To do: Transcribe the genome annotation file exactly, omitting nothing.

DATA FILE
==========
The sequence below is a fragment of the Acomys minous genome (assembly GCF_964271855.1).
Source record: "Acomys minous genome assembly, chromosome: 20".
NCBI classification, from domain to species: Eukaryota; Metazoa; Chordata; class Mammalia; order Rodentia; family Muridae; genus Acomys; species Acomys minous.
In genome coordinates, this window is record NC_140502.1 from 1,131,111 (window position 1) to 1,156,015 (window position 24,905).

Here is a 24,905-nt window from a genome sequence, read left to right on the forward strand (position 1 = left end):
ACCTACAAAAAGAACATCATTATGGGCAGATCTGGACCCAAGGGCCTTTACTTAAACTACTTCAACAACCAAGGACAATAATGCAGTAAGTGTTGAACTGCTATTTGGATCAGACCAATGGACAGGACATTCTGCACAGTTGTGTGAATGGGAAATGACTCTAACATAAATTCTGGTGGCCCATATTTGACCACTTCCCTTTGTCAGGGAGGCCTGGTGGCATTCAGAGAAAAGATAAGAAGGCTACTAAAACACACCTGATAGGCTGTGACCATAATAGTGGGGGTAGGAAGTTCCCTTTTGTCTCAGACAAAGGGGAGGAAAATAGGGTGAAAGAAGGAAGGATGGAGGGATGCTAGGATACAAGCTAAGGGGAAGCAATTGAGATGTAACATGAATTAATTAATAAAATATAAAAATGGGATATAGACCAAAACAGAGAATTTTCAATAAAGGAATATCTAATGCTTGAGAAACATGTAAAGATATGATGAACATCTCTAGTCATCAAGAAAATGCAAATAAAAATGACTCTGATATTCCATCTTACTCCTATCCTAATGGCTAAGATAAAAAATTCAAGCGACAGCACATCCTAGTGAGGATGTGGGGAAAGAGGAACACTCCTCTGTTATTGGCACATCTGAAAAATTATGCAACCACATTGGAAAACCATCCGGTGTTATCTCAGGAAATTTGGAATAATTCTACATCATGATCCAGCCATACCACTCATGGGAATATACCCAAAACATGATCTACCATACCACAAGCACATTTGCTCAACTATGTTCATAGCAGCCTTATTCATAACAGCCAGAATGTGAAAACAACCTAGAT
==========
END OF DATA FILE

The sequence below is a fragment of the Acomys minous genome (assembly GCF_964271855.1).
Source record: "Acomys minous genome assembly, chromosome: 20".
NCBI classification, from domain to species: Eukaryota; Metazoa; Chordata; class Mammalia; order Rodentia; family Muridae; genus Acomys; species Acomys minous.
In genome coordinates, this window is record NC_140502.1 from 1,131,111 (window position 1) to 1,156,015 (window position 24,905).

Here is a 24,905-nt window from a genome sequence, read left to right on the forward strand (position 1 = left end):
ACCTACAAAAAGAACATCATTATGGGCAGATCTGGACCCAAGGGCCTTTACTTAAACTACTTCAACAACCAAGGACAATAATGCAGTAAGTGTTGAACTGCTATTTGGATCAGACCAATGGACAGGACATTCTGCACAGTTGTGTGAATGGGAAATGACTCTAACATAAATTCTGGTGGCCCATATTTGACCACTTCCCTTTGTCAGGGAGGCCTGGTGGCATTCAGAGAAAAGATAAGAAGGCTACTAAAACACACCTGATAGGCTGTGACCATAATAGTGGGGGTAGGAAGTTCCCTTTTGTCTCAGACAAAGGGGAGGAAAATAGGGTGAAAGAAGGAAGGATGGAGGGATGCTAGGATACAAGCTAAGGGGAAGCAATTGAGATGTAACATGAATTAATTAATAAAATATAAAAATGGGATATAGACCAAAACAGAGAATTTTCAATAAAGGAATATCTAATGCTTGAGAAACATGTAAAGATATGATGAACATCTCTAGTCATCAAGAAAATGCAAATAAAAATGACTCTGATATTCCATCTTACTCCTATCCTAATGGCTAAGATAAAAAATTCAAGCGACAGCACATCCTAGTGAGGATGTGGGGAAAGAGGAACACTCCTCTGTTATTGGCACATCTGAAAAATTATGCAACCACATTGGAAAACCATCCGGTGTTATCTCAGGAAATTTGGAATAATTCTACATCATGATCCAGCCATACCACTCATGGGAATATACCCAAAACATGATCTACCATACCACAAGCACATTTGCTCAACTATGTTCATAGCAGCCTTATTCATAACAGCCAGAATGTGAAAACAACCTAGAT